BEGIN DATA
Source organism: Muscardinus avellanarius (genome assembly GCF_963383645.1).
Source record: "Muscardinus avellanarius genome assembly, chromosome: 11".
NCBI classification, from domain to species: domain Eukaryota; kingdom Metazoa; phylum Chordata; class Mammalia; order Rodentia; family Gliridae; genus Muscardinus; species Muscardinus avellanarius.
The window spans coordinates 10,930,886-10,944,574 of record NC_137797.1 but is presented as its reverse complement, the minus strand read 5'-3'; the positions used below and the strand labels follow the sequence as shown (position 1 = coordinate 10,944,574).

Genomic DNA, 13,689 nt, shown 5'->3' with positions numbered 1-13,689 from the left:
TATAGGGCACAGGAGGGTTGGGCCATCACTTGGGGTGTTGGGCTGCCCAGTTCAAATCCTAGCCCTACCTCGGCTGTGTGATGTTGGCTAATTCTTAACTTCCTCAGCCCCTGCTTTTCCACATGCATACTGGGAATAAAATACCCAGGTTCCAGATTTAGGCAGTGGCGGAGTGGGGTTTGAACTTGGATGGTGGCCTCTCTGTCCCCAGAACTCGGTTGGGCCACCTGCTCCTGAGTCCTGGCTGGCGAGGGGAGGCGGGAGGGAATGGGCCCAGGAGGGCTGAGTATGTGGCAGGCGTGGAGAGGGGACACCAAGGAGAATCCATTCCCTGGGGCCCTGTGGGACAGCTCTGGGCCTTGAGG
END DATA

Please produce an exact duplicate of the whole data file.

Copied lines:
Source organism: Muscardinus avellanarius (genome assembly GCF_963383645.1).
Source record: "Muscardinus avellanarius genome assembly, chromosome: 11".
NCBI classification, from domain to species: domain Eukaryota; kingdom Metazoa; phylum Chordata; class Mammalia; order Rodentia; family Gliridae; genus Muscardinus; species Muscardinus avellanarius.
The window spans coordinates 10,930,886-10,944,574 of record NC_137797.1 but is presented as its reverse complement, the minus strand read 5'-3'; the positions used below and the strand labels follow the sequence as shown (position 1 = coordinate 10,944,574).

Genomic DNA, 13,689 nt, shown 5'->3' with positions numbered 1-13,689 from the left:
TATAGGGCACAGGAGGGTTGGGCCATCACTTGGGGTGTTGGGCTGCCCAGTTCAAATCCTAGCCCTACCTCGGCTGTGTGATGTTGGCTAATTCTTAACTTCCTCAGCCCCTGCTTTTCCACATGCATACTGGGAATAAAATACCCAGGTTCCAGATTTAGGCAGTGGCGGAGTGGGGTTTGAACTTGGATGGTGGCCTCTCTGTCCCCAGAACTCGGTTGGGCCACCTGCTCCTGAGTCCTGGCTGGCGAGGGGAGGCGGGAGGGAATGGGCCCAGGAGGGCTGAGTATGTGGCAGGCGTGGAGAGGGGACACCAAGGAGAATCCATTCCCTGGGGCCCTGTGGGACAGCTCTGGGCCTTGAGG